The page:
VOD film review: Prey
James R | On 05, Aug 2022
Director: Dan Trachtenberg
Cast: Amber Midthunder, Dakota Beavers
“Because you all think I can’t.” That’s what Naru (Amber Midthunder) gives as her reason for wanting to become a warrior, an ambition that the rest of her tribe dismiss as ridiculous. The year? 1719. The place? The Southern Plains, where the would-be Comanche hunter spies a ball of red fire moving through the sky. She takes it as a sign that she’s ready for kühtaamia, the rite of passage that all warriors must undergo. But when brutal killings start to wipe out the tribe’s seasoned hunters, she realises that it’s more than a dangerous lion causing trouble.
That’s part of the problem with the Predator franchise – we all know that the thing going bump in the night is an alien with a cloaking device and infra-red vision. But Prey lives up to its playful title by sidestepping all the cliches that we’ve seen before, stripping everything back to basics, while still doing something thrillingly new. Leaning away from the macho stylings of the classic original, this is a leaner affair, one that knows to take its time in building up to its inevitable showdown, but still wraps everything up in 90 minutes flat.
The script, from Patrick Aison, repeatedly reaps the rewards of taking a fresh perspective on the sci-fi franchise, with the Indigenous Americans on screen bringing something new to the table without even being exoticised or belittled – the backdrop for the film, and the language its characters speak, are seamlessly matter-of-fact, at once integral to the plotting and tone and almost irrelevant. The Indigenous cast, with representation behind the screen too, are superb, with Dakota Beavers providing vital support as Naru’s tough but pleasingly supportive brother, Taabe.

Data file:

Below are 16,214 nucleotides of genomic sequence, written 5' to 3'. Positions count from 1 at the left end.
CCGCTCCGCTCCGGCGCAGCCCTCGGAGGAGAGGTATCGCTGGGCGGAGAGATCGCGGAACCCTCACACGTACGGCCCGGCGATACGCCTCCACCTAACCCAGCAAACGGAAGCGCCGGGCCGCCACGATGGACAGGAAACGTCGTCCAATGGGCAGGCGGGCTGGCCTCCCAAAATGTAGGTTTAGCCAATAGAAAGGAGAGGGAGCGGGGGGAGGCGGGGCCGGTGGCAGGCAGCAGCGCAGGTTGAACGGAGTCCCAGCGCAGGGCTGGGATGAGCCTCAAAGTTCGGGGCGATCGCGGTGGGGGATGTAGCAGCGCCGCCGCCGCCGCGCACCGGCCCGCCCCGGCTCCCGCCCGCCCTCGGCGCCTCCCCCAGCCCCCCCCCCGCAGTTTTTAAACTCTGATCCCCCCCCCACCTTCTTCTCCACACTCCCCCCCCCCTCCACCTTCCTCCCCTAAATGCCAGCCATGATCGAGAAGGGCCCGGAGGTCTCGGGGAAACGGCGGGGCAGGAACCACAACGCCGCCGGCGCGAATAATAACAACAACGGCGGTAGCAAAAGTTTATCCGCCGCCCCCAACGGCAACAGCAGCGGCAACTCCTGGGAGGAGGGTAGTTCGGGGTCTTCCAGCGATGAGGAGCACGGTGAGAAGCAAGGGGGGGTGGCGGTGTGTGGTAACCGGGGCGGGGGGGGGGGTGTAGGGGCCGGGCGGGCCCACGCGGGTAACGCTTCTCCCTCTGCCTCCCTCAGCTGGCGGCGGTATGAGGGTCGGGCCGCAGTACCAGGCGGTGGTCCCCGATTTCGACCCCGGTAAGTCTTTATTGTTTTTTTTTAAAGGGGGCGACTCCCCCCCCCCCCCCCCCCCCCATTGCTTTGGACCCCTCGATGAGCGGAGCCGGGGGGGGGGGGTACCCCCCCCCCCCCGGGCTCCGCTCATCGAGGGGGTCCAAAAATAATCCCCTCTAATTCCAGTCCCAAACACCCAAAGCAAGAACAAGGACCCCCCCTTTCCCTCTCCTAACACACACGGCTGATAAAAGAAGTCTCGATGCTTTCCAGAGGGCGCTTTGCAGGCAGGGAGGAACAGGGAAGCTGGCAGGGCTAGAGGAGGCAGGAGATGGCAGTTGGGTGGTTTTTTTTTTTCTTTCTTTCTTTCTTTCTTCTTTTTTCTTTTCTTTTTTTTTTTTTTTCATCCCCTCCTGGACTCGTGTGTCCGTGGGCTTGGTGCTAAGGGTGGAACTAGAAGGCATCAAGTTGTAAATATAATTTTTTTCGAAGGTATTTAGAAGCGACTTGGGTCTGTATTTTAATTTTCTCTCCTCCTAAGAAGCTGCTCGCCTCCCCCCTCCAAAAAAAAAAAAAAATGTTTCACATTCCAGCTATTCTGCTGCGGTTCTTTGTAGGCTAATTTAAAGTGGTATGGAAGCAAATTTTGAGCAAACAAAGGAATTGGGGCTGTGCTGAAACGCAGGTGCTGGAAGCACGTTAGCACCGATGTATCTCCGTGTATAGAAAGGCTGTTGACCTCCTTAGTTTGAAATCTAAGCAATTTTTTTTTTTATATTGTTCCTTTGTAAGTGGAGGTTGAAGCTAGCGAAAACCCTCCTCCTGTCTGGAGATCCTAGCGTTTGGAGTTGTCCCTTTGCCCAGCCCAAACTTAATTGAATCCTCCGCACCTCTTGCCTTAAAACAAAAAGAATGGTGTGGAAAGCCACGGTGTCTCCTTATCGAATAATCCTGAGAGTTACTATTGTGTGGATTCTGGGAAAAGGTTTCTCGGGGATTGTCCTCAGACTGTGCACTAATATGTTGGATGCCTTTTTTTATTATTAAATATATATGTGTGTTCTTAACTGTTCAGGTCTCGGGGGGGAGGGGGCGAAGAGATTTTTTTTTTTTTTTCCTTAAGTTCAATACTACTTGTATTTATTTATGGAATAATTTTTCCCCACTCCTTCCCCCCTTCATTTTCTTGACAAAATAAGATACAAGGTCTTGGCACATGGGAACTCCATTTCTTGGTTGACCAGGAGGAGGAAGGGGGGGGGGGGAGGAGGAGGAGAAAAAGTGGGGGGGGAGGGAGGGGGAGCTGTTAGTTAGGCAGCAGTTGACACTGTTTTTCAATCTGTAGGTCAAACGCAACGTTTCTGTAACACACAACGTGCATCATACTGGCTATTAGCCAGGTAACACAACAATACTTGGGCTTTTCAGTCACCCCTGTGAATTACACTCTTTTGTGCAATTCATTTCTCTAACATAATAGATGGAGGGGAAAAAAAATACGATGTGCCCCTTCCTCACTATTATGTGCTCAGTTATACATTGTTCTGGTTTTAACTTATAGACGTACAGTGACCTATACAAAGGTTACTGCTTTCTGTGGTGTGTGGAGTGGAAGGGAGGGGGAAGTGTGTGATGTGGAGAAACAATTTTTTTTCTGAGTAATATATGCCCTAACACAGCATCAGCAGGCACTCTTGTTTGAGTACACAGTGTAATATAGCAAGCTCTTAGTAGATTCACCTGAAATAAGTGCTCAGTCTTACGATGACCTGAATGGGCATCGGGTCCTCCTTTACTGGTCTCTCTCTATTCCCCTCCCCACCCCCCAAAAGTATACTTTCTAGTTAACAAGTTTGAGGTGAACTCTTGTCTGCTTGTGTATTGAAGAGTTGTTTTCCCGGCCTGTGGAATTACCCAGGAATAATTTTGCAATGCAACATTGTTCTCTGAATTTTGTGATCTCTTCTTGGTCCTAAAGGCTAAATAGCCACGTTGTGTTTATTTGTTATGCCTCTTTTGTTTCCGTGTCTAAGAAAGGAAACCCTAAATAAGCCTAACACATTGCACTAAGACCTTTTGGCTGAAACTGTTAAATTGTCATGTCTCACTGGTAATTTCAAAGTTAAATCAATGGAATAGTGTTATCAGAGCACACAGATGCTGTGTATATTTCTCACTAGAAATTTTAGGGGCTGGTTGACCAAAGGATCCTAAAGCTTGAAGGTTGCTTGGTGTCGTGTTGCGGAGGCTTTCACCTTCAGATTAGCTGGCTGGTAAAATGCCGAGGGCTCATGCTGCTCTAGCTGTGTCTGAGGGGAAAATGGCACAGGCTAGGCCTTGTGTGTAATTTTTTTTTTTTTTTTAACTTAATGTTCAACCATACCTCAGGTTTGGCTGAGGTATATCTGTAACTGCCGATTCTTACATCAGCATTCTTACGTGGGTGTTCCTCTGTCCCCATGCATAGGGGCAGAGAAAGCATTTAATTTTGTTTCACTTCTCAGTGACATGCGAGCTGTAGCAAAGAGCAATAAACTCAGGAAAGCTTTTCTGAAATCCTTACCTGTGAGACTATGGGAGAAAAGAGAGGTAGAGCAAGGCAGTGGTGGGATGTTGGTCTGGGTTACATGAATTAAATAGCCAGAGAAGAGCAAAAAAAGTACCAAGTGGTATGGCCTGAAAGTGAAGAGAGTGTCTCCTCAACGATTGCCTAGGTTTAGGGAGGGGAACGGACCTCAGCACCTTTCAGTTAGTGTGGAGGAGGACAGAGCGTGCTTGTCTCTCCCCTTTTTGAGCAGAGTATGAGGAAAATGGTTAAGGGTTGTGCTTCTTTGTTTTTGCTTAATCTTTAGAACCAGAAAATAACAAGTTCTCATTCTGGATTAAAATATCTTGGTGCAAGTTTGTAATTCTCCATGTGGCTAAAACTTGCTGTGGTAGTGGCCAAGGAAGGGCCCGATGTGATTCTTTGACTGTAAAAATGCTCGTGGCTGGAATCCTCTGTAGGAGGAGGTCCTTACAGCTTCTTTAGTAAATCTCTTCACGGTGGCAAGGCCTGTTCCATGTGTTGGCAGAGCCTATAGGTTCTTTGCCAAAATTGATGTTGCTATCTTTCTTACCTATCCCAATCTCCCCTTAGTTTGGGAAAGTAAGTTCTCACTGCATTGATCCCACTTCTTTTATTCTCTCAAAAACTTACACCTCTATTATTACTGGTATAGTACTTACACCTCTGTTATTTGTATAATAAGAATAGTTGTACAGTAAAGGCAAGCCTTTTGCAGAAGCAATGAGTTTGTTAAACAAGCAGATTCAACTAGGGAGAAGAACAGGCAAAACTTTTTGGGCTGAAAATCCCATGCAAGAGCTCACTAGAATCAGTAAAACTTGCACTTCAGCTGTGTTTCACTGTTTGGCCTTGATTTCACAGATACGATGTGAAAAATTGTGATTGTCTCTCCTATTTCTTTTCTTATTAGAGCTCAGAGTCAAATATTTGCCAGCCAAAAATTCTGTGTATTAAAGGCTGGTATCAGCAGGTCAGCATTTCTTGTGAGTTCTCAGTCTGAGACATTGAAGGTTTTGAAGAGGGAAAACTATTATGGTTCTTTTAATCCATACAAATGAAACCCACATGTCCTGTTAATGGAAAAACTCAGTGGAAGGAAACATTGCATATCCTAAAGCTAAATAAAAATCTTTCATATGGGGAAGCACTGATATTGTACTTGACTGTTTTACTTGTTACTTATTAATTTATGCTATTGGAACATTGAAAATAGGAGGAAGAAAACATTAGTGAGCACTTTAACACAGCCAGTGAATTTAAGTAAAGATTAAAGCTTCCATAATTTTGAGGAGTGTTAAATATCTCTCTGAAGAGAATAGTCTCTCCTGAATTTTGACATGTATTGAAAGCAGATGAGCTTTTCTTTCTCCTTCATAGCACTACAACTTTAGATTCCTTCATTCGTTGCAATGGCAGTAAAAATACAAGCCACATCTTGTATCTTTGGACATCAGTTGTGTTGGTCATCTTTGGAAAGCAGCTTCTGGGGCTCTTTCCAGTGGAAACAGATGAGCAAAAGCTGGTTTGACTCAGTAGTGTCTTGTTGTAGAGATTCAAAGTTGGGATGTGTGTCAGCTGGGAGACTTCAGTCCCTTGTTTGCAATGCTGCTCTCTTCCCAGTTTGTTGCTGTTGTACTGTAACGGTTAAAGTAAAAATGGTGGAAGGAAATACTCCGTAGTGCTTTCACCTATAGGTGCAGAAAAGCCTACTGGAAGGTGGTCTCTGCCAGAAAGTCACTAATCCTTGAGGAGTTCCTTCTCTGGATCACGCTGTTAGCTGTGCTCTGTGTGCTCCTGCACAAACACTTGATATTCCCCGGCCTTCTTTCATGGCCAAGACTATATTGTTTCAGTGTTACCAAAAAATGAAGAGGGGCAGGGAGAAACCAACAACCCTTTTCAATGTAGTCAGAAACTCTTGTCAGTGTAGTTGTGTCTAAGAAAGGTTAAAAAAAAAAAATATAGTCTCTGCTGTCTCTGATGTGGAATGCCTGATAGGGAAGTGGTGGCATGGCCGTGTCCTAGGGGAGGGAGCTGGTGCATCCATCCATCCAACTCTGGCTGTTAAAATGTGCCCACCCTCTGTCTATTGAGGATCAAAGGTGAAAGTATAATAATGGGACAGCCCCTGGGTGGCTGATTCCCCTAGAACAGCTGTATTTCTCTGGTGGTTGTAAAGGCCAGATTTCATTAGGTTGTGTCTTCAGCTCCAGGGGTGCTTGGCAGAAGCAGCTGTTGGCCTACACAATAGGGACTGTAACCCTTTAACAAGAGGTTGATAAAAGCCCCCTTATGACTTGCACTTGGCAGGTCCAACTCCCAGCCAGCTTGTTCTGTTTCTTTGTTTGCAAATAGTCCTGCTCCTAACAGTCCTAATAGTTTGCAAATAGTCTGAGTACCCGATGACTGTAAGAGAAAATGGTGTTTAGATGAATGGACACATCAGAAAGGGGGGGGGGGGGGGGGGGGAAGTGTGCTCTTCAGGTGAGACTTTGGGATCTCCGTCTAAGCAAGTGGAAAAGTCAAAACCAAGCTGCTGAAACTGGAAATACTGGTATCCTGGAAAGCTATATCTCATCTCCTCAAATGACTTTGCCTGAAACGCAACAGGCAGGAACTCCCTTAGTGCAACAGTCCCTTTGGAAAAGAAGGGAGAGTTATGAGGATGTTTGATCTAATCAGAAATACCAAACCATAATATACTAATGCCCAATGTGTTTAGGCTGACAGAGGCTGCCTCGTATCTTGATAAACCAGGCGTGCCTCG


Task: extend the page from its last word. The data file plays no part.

But this is Amber Midthunder’s film and she announces herself as a major leading star, managing to be resilient, quick-witted and resourceful at all times. From her faithful dog companion to her unflinching treatment of French voyageurs, she’s a brilliantly rounded presence, capable of empathy and dispatching gruesome justice in equal measure, with much of this conveyed through her actions as much as her dialogue.
It’s a thrill to see her in action, gradually commanding the screen, just as much as it is to see director Dan Trachtenberg dig up new ways of subverting old tricks. The 10 Cloverfield Lane director is no stranger to finding unexpected spins on familiar ideas and here he’s at the top of his game, from inventive weaponry and a gorgeous use of shadows and glowing greens to the first reveal of the new-look beast, dripping in red stuff. And, best of all, there’s no cumbersome mythology exposition to wade through or wider sequel tie-ins to muddy these distilled waters. The Predator franchise rediscovering its blockbuster appeal is the last thing anyone expected but, just because everyone thinks it can’t, Prey proves it can – and then some.